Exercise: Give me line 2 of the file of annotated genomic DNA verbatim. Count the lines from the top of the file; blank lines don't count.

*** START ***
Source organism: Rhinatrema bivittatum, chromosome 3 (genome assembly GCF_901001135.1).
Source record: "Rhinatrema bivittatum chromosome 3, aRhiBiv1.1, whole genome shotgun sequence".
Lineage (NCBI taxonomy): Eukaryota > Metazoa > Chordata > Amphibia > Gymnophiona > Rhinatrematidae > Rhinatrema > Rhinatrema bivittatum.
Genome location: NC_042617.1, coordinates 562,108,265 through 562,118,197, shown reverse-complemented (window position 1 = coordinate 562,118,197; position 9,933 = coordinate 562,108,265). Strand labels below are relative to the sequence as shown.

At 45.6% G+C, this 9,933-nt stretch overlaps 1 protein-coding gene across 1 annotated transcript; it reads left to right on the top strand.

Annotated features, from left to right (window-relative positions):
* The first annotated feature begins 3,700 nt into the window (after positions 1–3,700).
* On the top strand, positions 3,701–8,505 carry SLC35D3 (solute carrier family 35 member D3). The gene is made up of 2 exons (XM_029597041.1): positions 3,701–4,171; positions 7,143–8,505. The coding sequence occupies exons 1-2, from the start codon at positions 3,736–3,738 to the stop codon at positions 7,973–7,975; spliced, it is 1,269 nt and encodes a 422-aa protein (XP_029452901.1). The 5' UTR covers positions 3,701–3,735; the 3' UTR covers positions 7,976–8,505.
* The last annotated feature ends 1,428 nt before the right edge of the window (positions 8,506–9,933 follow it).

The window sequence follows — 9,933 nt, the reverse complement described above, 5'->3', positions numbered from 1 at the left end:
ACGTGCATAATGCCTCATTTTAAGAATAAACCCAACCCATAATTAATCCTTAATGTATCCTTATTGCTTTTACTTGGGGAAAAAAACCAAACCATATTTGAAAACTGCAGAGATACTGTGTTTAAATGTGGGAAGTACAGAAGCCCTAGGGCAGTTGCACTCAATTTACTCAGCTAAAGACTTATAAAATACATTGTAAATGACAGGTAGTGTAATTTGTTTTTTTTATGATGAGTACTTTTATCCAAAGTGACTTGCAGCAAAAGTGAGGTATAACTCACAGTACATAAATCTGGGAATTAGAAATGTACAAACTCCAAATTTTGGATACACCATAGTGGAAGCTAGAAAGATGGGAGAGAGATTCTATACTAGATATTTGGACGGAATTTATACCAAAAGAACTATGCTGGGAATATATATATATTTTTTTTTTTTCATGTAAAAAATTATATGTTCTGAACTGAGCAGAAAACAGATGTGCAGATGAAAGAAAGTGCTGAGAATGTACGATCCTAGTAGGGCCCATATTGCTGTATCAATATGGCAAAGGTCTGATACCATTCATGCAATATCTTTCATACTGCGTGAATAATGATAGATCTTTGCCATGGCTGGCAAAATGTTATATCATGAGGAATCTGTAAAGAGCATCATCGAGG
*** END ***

Source record: "Rhinatrema bivittatum chromosome 3, aRhiBiv1.1, whole genome shotgun sequence".